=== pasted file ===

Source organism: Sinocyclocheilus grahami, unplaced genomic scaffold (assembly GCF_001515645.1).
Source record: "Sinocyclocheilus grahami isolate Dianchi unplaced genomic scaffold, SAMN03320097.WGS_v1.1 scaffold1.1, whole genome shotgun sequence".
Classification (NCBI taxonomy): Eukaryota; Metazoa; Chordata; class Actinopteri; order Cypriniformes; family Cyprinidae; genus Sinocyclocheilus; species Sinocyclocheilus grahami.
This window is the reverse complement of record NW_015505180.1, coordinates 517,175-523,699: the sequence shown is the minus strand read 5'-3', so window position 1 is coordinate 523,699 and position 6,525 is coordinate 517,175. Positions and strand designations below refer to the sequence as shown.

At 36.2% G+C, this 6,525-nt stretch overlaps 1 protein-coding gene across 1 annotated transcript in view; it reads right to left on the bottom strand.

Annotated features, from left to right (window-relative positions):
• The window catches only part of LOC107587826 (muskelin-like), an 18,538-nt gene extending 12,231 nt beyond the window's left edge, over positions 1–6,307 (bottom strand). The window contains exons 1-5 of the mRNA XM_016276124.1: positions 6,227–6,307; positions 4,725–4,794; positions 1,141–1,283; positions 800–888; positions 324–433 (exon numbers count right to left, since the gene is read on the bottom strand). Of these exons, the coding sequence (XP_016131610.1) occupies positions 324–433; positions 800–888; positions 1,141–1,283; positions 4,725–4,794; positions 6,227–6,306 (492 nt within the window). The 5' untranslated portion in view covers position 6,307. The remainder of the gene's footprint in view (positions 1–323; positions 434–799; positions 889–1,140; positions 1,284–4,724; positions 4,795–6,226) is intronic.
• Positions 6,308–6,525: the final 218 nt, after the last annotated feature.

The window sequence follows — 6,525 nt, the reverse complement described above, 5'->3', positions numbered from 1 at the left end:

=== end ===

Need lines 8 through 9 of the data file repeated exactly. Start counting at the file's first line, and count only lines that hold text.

• Positions 6,308–6,525: the final 218 nt, after the last annotated feature.

The window sequence follows — 6,525 nt, the reverse complement described above, 5'->3', positions numbered from 1 at the left end: